Money was also debased through the process of clipping. As you might guess from the images you've seen so far, it was possible with some coins to trim away the edges. Do this with enough coins and you have enough silver to turn a nice profit while still passing the original coins at their original value. This was strictly illegal and getting caught meant mutilation at best, or even execution.

Money of Account

Began appearing as early as the 8th century, but was in wide use only by the 12th century. The basic units were completely unrelated to coinage, but again an old Roman coin formed the historical basis. This was the solidus, which we find as soldo and sou and shilling (12 pennies = 1 shilling). The other money of account was the pound, which in Latin is libra which is why the English pound symbol is £. The libra appears in Italy as the lira and in France as the livre. Again, German had a different word, the Pfund. A third money of account was the mark, which was a bit more valuable, coming in at 160 English pennies (13s 4d), but the rate differed from one location to another.

As I mentioned, money of account was used only for accounting purposes. Since it had a larger value, it was easier to do the bookkeeping for large-scale commercial transactions. At some point, if cash were needed, the money of account would be turned into currency by a moneychanger.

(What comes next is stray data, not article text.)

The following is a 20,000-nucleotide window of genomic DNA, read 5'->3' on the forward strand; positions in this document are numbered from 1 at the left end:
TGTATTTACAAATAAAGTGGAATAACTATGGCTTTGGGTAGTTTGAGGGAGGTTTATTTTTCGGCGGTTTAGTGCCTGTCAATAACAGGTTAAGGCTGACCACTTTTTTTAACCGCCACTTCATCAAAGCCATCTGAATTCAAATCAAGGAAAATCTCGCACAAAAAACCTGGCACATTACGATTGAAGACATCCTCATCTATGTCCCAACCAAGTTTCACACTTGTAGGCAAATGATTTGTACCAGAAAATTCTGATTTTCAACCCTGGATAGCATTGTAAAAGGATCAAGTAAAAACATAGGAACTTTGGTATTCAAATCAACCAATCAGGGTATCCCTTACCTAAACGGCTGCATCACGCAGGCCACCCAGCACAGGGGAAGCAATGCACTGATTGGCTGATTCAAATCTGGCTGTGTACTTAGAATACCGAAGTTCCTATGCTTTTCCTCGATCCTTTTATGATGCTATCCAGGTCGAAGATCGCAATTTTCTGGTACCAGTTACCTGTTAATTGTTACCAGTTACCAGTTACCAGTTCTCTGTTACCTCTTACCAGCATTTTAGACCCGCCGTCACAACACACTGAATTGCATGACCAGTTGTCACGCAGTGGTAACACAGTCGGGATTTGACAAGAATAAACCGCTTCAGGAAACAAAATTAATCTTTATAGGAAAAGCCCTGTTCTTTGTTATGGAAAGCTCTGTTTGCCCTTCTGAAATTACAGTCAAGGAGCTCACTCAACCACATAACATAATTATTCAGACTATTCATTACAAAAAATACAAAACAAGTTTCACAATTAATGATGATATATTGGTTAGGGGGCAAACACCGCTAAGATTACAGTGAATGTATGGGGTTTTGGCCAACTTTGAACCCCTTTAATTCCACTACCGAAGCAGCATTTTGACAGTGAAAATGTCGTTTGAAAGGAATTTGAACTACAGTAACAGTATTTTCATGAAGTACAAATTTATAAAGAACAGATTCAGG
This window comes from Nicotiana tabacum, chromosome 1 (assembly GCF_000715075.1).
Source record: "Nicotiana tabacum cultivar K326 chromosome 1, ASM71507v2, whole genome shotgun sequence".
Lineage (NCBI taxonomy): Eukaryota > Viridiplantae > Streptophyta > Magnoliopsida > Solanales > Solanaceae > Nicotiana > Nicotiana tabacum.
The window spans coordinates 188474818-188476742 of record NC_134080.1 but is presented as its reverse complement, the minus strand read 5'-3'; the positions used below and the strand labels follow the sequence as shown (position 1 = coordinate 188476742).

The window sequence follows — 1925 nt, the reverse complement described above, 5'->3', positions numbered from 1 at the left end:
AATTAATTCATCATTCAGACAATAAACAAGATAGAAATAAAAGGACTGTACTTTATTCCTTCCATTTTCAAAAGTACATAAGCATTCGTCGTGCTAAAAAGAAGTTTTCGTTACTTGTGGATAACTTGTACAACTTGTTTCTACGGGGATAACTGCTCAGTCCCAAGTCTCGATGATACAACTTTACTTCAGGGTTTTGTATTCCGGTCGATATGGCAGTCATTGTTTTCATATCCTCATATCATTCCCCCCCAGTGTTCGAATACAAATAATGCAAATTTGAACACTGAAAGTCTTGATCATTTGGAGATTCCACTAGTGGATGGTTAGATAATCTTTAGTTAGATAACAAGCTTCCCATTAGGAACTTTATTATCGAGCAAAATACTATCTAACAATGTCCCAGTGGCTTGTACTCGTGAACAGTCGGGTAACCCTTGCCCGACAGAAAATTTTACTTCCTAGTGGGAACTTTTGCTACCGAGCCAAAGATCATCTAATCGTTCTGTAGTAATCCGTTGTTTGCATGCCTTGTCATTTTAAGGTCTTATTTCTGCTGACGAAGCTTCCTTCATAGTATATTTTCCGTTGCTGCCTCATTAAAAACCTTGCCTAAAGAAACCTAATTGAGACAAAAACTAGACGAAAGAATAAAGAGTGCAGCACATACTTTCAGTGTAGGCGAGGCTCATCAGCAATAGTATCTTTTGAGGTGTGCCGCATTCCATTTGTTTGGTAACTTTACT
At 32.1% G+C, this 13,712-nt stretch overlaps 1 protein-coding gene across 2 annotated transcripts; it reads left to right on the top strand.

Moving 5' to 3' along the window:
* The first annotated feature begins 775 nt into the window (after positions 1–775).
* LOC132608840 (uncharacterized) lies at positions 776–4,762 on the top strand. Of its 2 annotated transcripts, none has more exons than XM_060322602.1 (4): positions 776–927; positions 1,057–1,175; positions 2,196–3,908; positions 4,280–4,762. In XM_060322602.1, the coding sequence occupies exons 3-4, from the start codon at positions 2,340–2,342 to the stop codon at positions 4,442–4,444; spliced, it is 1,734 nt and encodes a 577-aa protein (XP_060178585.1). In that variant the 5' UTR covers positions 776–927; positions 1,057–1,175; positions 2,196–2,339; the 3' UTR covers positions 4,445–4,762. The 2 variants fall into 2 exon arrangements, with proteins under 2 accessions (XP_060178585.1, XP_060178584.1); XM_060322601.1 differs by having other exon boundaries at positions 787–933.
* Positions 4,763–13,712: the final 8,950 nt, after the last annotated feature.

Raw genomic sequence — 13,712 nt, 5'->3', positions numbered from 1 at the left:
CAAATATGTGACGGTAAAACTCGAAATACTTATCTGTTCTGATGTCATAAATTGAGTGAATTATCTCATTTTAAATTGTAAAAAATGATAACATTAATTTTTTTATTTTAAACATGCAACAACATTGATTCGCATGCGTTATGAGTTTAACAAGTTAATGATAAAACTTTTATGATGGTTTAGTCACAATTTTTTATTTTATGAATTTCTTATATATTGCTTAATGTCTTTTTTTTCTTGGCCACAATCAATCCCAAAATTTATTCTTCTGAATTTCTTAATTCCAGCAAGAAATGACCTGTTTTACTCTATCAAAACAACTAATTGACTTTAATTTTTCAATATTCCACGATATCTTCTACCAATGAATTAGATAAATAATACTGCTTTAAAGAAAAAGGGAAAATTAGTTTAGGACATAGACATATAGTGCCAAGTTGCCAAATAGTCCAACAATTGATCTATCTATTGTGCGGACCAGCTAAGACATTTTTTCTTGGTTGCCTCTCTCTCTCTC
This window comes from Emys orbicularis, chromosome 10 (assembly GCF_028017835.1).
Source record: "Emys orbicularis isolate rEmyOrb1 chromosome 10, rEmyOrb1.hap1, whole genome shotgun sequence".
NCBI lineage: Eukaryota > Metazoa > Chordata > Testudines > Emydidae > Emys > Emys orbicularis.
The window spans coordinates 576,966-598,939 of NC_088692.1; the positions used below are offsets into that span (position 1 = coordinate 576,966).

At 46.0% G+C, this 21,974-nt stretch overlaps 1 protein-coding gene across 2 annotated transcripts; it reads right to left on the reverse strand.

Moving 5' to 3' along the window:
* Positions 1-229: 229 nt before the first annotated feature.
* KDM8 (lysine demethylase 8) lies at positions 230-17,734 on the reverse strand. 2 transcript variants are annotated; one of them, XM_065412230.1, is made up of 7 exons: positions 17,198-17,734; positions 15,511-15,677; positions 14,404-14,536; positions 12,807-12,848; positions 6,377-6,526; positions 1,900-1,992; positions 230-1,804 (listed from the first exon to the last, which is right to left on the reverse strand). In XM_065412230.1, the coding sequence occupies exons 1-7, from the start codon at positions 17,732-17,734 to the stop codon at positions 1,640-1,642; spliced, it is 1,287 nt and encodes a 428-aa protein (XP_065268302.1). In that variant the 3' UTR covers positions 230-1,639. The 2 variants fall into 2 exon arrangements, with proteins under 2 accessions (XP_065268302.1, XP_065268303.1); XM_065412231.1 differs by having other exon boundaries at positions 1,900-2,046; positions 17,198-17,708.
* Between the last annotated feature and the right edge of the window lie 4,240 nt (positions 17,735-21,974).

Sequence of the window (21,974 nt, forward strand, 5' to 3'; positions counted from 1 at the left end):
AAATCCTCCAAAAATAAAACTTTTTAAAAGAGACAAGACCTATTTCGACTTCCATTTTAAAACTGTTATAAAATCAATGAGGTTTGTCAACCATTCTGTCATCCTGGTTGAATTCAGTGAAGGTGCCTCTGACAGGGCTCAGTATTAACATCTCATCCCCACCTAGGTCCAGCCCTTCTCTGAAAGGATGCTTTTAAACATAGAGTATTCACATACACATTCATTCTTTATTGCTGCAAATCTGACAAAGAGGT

The Creation of Money

Who created money? In theory, the power to coin belonged to the king, but kings had for centuries granted this right out to lords and towns and even abbeys. By our period, there were dozens of entities around Europe that were issuing coins.

In every case, though, the entity issuing the coins had to have a document authorizing them to do so. As with other medieval documents, these sometimes were forgeries, created to legitimize a long-standing practice. The lord (or town) then contracted with a specialist who did the actual minting. There were real mints—that is, actual buildings dedicated to creating coins—but sometimes coins were simply created at a goldsmith shop or whatever.

Moneychangers

As you might guess, with all those different coins, knowing how to convert from one currency to another was a fairly technical business. That business was handled by a moneychanger. In Florence and other north Italian towns, the moneychangers set up shop at markets and near merchant establishments, sitting on benches that in Italian are called banca. That's where we get the term bank.